his distillation of over 2000 fences and laws into 2
loving God, and neighbor as ourselves:
both required for initiation into Jesus’ friendship.

In this post-pandemic era, our society seemed newly primed for friendship.
However, despite renewed interest in the topic
and many well-recognized health benefits 
the role of friends today is experiencing a pronounced decline.

A 2021 survey reports that

  • we have fewer close friendships than we once did
  • we talk to our friends less often
  • and we rely less on friends for personal support.

While there are multiple factors contributing to this situation
including increased post-pandemic mobility
and the heightened demands of our families and employment,
there is also scientific evidence that the older we get
the more difficult it is for us to make friends.
Some calculate that creating casual friendships takes 50 hours;
nurturing a close friendship takes at least 200 hours
not including the many ensuing hours of maintenance
such intimacy requires.
Such relational challenges are pushing some folk to the point
of needing to hire a friendship coach!

In a sense, through baptism we have the best coach in the cosmos
God’s Spirit …
whose gifts such as wisdom, prudence and courage
prod and enable us
into the Jesus yoke of authentic love of God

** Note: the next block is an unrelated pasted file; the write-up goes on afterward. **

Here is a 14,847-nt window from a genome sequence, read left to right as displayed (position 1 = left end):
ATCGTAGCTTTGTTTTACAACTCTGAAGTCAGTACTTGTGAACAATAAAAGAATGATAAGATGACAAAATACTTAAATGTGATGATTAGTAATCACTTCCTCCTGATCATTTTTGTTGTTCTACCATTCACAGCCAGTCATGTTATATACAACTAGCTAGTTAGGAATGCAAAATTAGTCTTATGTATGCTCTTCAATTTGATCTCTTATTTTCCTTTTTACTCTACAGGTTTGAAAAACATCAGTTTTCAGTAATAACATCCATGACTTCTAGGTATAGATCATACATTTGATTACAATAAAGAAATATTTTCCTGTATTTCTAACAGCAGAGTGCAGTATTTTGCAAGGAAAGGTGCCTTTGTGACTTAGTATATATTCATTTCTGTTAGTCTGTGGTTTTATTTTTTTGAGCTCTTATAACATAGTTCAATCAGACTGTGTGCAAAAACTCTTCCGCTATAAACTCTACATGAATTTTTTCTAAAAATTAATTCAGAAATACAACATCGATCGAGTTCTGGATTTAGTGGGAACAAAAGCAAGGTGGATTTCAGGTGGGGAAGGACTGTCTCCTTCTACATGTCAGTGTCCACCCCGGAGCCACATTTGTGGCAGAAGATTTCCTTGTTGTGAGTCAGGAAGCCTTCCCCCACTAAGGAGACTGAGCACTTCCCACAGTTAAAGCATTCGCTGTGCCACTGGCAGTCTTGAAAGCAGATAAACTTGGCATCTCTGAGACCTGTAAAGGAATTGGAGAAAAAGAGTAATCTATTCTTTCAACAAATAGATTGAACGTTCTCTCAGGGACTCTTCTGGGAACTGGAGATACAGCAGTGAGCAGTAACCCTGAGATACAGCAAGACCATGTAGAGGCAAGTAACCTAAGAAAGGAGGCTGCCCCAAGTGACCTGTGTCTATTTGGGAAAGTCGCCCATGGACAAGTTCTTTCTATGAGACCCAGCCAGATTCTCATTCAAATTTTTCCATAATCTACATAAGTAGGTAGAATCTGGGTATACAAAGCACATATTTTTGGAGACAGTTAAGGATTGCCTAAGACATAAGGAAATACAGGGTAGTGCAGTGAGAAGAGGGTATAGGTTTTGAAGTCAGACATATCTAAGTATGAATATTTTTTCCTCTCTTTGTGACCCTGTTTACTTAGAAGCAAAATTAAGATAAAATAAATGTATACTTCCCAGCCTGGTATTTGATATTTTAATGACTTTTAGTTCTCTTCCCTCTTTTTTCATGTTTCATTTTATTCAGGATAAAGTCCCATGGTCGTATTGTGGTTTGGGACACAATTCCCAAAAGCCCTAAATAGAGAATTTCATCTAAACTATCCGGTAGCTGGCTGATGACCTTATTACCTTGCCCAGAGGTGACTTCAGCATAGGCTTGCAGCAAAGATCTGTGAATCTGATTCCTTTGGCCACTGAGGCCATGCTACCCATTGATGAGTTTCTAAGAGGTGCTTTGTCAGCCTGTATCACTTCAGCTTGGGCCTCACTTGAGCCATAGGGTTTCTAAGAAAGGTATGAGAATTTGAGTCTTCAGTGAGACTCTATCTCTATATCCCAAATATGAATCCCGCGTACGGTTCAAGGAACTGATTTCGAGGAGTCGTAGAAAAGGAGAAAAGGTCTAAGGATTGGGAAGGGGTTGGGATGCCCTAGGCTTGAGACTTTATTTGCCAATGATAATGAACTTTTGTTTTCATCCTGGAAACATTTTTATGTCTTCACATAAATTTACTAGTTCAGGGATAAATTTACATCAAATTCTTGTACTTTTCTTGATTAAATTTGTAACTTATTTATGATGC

and enduring mission to our neighbors
all the while nurturing that all-important ingredient of self-love
embedded in this succinct Jesus code.

The implicit challenge to accepting this coaching, however,
evokes the key dynamic in the Calvin & Hobbes tale:
Most of us don’t have the vision of Calvin
to see that the Tiger is real,
to hear the wisdom from those whom we render invisible,
to accept the hug from those we’d rather erase than embrace,
and to recognize the spirit of God in the stranger, other, or enemy.

I know the Paul we heard proclaimed in the second reading
can sound like a bit of a social killjoy or morally superior:
“don’t do this, don’t do that …
don’t flirt with evil (1 Thessalonians 5:22),
don’t drag believers to court (1 Corinthians 6)”
and today, “don’t live according to the flesh.”

But what Paul is NOT saying is that we should give up being enfleshed
abandon incarnation
decide not to be a completely embodied believer.

On the contrary, the Pauline corpus is precisely about
fully materialized, substantiated, tangible believing
and treating everyone else as an embodied reflection of God.

Like many small children – like Calvin himself –
a little girl was afraid of the dark and struggled to go to sleep.